10.16.2012

Superconducting at room temperature?

IBM Research scientists adopt techniques from spintronics to pursue the answer 

Discovered a century ago, superconductivity promises to drastically improve storage and memory devices, create highly sensitive sensors, and make energy transmission cheaper. The challenge now is that the highest temperature superconducting material – demonstrated 25 years ago by IBM Research scientists – is liquid nitrogen, which superconducts at 77 Kelvin (-321F). This Nobel Prize-winning discovery still stands as the highest temperature superconductivity proven and recorded, but scientists worldwide are after higher temperature superconductors.  

“A superconducting wire the diameter of your thumb could carry as much power, more efficiently, than a copper cable the thickness of your arm,” said Kevin Roche, a scientist at IBM Research – Almaden.

IBM Fellow Stuart Parkin
Following the principles of physics demonstrated by Mueller and Bednorz in 1987, plus techniques derived from investigating spintronics – the study of electron spin across and between carefully arranged materials – IBM researchers, led by IBM Fellow Stuart Parkin, believe they are on the path to discover synthetic materials that will superconduct at room-temperature (297K or 75F). 

Stretching back to DRAM, IBM researchers have conducted thousands of experiments that control the unique electron spin activity within precisely engineered material layers. Their use of spintronics to produce sensor devices that read smaller and smaller data bits also formed the core component of Magnetic Random Access Memory (MRAM) – a non-volatile, faster, less expensive option to flash memory.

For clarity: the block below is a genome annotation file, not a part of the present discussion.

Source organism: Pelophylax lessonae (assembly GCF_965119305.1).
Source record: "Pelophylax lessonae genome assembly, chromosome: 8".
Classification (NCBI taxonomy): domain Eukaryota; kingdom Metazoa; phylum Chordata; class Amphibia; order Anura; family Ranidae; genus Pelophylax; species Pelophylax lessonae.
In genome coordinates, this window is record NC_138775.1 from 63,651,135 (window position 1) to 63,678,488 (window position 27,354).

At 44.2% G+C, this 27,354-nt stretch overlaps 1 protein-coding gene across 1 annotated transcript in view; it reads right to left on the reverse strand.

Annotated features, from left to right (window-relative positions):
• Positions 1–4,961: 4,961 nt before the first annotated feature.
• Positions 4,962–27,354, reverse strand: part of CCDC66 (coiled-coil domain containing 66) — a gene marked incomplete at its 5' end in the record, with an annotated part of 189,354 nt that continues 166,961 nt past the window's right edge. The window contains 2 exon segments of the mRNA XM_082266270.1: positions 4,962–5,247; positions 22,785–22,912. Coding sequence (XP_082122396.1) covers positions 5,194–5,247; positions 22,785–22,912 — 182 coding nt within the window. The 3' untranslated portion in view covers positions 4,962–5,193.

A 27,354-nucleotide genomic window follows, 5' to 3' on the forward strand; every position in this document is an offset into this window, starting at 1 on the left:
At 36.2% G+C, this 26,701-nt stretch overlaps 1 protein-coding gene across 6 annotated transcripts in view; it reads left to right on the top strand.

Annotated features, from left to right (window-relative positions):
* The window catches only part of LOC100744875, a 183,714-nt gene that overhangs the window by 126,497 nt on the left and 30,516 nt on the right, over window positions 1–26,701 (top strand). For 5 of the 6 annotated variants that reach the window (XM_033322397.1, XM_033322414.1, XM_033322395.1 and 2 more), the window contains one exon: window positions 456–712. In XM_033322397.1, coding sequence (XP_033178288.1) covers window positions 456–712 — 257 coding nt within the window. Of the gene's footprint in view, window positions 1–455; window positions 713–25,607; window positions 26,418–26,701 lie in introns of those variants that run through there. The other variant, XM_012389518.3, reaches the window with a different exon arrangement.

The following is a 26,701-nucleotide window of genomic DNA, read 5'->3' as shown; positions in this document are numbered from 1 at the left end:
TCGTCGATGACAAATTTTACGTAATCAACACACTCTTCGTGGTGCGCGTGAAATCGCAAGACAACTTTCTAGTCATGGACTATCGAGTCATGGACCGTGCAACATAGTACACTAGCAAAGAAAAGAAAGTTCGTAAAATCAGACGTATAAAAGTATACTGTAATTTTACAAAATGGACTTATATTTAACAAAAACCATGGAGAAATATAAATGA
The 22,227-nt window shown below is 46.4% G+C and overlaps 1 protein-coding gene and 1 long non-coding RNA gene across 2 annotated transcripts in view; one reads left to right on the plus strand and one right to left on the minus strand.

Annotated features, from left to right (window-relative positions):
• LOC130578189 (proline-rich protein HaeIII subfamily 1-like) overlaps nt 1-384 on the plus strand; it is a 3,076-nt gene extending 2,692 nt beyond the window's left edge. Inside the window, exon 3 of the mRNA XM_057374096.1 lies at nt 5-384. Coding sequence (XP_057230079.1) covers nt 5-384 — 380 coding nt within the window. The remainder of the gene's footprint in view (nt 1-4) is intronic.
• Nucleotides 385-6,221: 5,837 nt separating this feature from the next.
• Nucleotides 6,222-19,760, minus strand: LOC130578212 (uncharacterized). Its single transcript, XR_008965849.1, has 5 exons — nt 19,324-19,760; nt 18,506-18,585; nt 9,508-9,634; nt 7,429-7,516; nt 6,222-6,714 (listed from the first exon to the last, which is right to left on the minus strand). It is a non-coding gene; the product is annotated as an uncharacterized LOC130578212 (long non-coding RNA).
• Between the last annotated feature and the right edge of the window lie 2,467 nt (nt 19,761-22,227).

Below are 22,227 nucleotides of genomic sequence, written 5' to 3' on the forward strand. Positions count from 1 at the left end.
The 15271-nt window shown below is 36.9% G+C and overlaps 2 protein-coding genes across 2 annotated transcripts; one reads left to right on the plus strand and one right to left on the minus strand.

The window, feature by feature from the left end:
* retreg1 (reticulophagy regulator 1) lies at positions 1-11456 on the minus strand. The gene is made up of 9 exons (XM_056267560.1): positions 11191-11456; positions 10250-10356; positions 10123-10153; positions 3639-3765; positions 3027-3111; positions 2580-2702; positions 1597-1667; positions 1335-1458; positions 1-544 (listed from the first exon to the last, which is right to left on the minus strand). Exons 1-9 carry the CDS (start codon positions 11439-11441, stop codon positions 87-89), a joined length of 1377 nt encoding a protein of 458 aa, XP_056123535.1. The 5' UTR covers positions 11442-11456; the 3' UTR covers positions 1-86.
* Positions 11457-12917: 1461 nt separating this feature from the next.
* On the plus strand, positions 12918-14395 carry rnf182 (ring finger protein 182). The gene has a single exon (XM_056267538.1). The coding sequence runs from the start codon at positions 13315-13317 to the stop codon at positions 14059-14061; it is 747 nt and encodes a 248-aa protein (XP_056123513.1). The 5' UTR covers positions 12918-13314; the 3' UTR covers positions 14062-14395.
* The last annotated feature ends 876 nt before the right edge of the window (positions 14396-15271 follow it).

Combining Spintronics with Superconductivity

Spintronics Scientists
Kevin Roche
“We’ve gotten to the point where we understand how to manipulate spin and its behavior in artificially engineered solids,” said Roche. “Right now, the current class of superconductors work at liquid nitrogen temperatures or 77 Kelvin (-321F).

“Imagine if instead of liquid nitrogen, all we needed was room-temperature water, about 75 degrees F – that’s 400 degrees Fahrenheit higher than what is currently possible today.”

Parkin and the researchers at the spintronics lab in Almaden are studying the phenomenon of spin-engineered materials and discovering exotic behaviors – and with new classes of materials cropping up, they believe there is now enough collective knowledge about how spin behaves that they might be able to come up with a pathway to develop room-temperature superconductivity.

“Normally, electrons go through wire and they bounce around and generate heat – so you lose some of the power,” Roche says. A superconductor has lossless transmission – meaning all of the electricity goes through and no power is lost.”

The prospect of power and energy transmitted via superconductors at the temperature of water is attractive because water is easily accessible and inexpensive. If room-temperature superconductivity is achieved, superconducting materials can be used in everyday technology.

IBM Research Colloquia: Synthetic Routes to Room Temperature Superconductivity